We were taught in school that the American Revolution was about No taxation without representation, but who invented that rallying cry? Not John Adams, but John Pym and John Hampden, the heroes of the Long Parliament in 1640. I was taught (and will still hear conservative broadcast personalities say) that our Amendments for bearing arms and against quartering soldiers were added because of “the tyrannical things King George did in Boston.” Well, maybe he did, but the America founding fathers knew those things were tyrannical because people had suffered them throughout the 1640s and 50s in the successive tyrannies of King Charles, Parliament, and the New Model Army. 

These 17th century English principles stoked the American grievances of the 18th century. Four months before Lexington and Concord, William Pitt the Elder stood before Parliament and declared that the colonies were not rebelling against English law but were rebelling in order to claim their rights within English law: “This resistance to your arbitrary system of taxation might have been foreseen: it was obvious […] above all, from the Whiggish spirit flourishing in that country. The spirit which now resists your taxation in America is the same which formerly opposed loans, benevolences, and ship-money in England: the same spirit which called all England on its legs, and by the Bill of Rights [of 1689] vindicated the English constitution: the same spirit which established the great, fundamental, essential maxim of your liberties, that no subject of England shall be taxed but by his own consent. This glorious spirit of Whiggism animates three millions in America; who prefer poverty with liberty to gilded chains and sordid affluence; and who will die in defence of their rights as men, as freemen.”

Catch that? The English Bill of Rights was in existence a hundred years before the American one. Now, what about that most glorious of Constitutional Amendments, the First, which assures freedom of religion, speech, press, and assembly? It is true that the American fathers expanded it beyond what had been promised in its English predecessor. In America, freedom of speech was granted to all citizens, not just to lawmakers in debate. Freedom of religion was given—not just to all Protestants but to all men. It is often pointed out that Jefferson, Adams, and Madison got their ideas from Hobbes and Locke, but what we don’t get told is that what got Hobbes and Locke reflecting on liberty and governments was the tumultuous half century of 1640-90. In the freedoms of religion and speech, we see the American framers going further, perhaps because they could see the need to respect consciences (especially since many were from Puritan families, dismissed from Britain in the 1660s) and perhaps because after two hundred years of wars of religion in Europe they saw it as the only way to safeguard peace.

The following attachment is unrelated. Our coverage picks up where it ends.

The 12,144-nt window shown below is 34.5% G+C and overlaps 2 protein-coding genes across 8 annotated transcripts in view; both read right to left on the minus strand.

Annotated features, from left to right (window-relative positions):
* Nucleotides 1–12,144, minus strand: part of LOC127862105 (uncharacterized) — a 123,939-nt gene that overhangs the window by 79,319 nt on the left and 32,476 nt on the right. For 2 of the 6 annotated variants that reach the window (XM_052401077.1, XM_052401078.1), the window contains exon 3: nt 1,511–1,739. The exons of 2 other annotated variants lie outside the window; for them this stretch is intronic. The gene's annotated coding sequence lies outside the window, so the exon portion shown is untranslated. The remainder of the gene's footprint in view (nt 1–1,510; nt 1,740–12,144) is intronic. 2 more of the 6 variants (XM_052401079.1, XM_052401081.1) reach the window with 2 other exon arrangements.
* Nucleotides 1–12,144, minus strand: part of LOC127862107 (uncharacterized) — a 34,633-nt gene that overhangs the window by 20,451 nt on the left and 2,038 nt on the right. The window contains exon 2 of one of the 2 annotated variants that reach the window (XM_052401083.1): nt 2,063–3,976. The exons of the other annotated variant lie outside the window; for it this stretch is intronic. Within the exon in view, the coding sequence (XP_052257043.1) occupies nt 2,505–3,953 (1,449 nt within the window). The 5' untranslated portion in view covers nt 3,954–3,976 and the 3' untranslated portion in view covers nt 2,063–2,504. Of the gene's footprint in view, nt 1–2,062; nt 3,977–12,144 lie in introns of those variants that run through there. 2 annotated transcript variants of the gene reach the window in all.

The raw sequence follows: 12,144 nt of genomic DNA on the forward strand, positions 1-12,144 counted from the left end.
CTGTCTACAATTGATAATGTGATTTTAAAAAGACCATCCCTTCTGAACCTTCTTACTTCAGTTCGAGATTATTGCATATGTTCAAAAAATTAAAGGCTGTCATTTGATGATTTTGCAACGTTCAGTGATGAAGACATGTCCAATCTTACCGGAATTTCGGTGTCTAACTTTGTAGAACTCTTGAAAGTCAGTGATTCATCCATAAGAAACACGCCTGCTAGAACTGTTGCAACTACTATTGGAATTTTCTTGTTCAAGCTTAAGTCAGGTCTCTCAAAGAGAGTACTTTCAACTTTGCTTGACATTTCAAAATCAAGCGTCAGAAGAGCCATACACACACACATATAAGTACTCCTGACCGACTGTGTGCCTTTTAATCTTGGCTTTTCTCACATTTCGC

What then is the United States but an end product of England’s attempts to define personal liberty and self-government? America, what did you hurl in Britain's face but his own promises of natural rights that you felt he had failed to keep? Certainly America has not stayed put in the last 239 years, and neither has Britain, but this spirit of liberty is not our divider, but our common heritage. Another time I would like to look at how the English emphasis on liberty and the French emphasis on equality are the two great competing streams running through American thought in the last two centuries, but for now I just want to say thank you to the United Kingdom for educating us in liberty and training us how to live in independence.

P.S. Dad, when we turn a quarter millennium, can we borrow the car?